The problem is that MSUM targeted its closures poorly. The vast majority of MSUM’s top-earning faculty members don’t work in the 18 departments on the chopping block. Of the 72 professorial Scrooge McDucks there (who rake in between $85,000 and $135,000 annually), only 18 actually work in departments with what MSUM (and George Orwell, probably) calls “reduction potential.” The faculty top five, in fact, all of whom earn over $110,000, teach business, accounting, or education, three programs that have not been threatened at all. The truth is that most of the threatened professors at MSUM earn in the mid-five figures.
But quibbling about which departments are being targeted misses the larger point: Why are academics bearing the entire weight of these cuts? A more reasonable approach to MSUM’s shortfall would have been broad cuts split evenly among faculty, staff, services, and administration, especially that last one. For surely there is chopping room in MSUM’s $69 million budget at the top: University President Edna Mora Szymanski makes just north of $230,000 a year, which in the Fargo hinterlands makes her a billionaire.
So why are these administrators not sharing the opposite-of-wealth? Simple: Faculty members have no say in which areas are zoned for what MSUM calls “reduction prioritization.” The years of faculty self-governance, that all-powerful faculty senate teeming with frothy-mouthed Trotskyites, are long past. Nowadays the power to declare large swaths of higher education unfit for human study rests solely with administrators, who are obviously not going to vote to demote or “reduce” themselves.
And they are also not going to reduce offices and amenities that boost enrollment. These days, no self-respecting undergraduate would think of matriculating somewhere without an indoor rock climbing wall, so MSUM has to have one of those. And without perky recruiters and extensive alumni outreach, matriculation and endowment will both crater even worse than they already have (declining enrollment is the source of the entire budget fracas in the first place). So, again, this would seem to reveal that amenities and administrators are indispensible, and thus the entire burden of the budget cuts rests squarely on the slouching, poorly clothed shoulders of the faculty, who are now to be foisted upon that dreaded “real world” they seem to hate so much.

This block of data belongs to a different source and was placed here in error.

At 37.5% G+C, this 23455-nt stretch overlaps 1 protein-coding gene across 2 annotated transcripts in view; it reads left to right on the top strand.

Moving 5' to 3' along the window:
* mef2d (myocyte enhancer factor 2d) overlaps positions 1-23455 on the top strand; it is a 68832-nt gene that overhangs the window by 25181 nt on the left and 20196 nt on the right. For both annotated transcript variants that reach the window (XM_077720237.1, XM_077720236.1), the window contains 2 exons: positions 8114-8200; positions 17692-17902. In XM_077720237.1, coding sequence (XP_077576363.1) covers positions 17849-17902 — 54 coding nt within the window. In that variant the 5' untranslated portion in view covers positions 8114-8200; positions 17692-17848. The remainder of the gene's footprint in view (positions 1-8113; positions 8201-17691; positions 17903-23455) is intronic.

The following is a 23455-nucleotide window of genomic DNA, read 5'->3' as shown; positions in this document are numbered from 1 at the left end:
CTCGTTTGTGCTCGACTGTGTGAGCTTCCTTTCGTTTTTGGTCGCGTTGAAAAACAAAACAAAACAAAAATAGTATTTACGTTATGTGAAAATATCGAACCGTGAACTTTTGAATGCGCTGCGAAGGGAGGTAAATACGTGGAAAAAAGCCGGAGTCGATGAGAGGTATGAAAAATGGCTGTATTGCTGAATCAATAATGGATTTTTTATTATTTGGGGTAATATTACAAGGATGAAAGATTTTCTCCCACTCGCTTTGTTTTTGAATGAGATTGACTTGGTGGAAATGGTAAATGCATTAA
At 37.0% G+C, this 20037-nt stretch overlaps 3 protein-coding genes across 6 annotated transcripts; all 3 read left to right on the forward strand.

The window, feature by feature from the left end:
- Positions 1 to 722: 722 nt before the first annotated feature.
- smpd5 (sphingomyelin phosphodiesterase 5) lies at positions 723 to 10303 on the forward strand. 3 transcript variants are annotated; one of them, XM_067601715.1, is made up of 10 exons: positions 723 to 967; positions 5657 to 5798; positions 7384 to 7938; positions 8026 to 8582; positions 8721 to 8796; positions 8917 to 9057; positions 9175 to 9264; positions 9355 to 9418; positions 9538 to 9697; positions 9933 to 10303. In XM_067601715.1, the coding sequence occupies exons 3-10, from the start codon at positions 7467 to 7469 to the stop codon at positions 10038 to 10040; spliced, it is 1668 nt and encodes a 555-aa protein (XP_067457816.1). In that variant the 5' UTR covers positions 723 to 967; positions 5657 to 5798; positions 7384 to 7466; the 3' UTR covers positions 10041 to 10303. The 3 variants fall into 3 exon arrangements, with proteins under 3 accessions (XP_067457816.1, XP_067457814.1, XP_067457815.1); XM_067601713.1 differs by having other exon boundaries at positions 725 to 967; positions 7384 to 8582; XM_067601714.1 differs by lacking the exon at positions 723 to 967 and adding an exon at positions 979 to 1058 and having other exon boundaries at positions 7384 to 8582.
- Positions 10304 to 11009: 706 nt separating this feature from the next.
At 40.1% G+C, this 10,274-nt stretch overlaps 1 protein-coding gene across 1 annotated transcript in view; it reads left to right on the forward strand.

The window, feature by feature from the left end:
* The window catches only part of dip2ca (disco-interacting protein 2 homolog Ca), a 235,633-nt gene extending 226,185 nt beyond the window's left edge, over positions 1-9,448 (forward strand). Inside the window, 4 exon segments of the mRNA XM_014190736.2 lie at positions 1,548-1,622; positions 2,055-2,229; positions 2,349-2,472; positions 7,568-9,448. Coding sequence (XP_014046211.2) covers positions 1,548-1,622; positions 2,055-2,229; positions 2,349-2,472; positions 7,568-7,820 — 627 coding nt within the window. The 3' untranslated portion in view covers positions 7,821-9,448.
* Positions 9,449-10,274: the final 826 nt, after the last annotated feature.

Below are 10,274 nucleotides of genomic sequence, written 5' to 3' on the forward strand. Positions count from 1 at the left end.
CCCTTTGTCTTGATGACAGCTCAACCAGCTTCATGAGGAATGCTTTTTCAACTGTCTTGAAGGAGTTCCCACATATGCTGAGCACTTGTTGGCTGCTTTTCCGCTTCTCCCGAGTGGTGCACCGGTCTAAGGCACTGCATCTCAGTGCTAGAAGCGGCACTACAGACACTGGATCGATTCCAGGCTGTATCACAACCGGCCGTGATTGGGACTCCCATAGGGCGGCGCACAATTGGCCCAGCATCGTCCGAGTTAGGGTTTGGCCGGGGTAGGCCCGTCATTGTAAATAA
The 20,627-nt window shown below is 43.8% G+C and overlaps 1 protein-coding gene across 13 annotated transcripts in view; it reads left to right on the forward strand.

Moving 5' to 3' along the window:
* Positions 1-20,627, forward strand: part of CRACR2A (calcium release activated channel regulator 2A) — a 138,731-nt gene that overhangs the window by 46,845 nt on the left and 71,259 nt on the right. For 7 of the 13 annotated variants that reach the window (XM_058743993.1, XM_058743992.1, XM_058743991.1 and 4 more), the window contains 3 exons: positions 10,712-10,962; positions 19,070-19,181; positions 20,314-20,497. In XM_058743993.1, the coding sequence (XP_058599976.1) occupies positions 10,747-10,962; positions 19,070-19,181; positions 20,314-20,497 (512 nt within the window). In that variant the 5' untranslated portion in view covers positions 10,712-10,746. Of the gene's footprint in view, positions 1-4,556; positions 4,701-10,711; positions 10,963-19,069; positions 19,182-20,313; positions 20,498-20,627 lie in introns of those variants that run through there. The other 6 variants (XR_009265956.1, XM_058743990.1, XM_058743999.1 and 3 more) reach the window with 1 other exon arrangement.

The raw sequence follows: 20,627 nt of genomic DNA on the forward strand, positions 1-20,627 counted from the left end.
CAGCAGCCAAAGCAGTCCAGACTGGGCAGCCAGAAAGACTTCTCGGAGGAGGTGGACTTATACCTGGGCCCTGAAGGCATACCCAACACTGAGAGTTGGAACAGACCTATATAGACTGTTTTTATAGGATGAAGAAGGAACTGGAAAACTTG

And therein lies the rub. What is a university without departments? The MSUM and UDC decisions demonstrate something crucially important and monumentally depressing about the state of the American public university: It is an immaculately landscaped corporate park with its own apparel store, full of the sound of tuition money disappearing and the fury of a thousand feet on a rock wall, but signifying nothing.
MSUM and UDC’s new vision—whose implementation will be closely watched by hundreds of institutions with similar profiles—is not a university at all. It is a ghost town with quads and a gourmet cafeteria, one that consists of amenities, sports, and administrators—but no faculty. (If only MOOCs actually educated people, I guess this wouldn’t even be a problem.)
I get that university professors have a questionable (and wholly inaccurate) rap as slacker lotharios who use class time to yell about Vietnam, get drunk on Tuesday at 10 a.m., and can never be fired no matter how boring they are. But even if you think this is true, the idea of decimating entire academic departments is ridiculous, because universities need to teach things, or else they are strip malls.
If half of the departments at these schools are gutted and no students or parents vote with their feet, what’s to stop all departments from being gutted? Colleges and universities everywhere will learn that if you give an administration leave to cut a “useless” discipline (foreign languages, theater, art, film, music), then their main takeaway will be “Hey, we can cut a department!” and there go physics, computer science, political science, counseling, and paralegal. When any department can be cut, that means no department is safe—yes, even business. And you don’t need an MBA to realize that nobody should shell out 10 grand a year to enroll in fake-college just to go up a climbing wall. You can join a gym for that.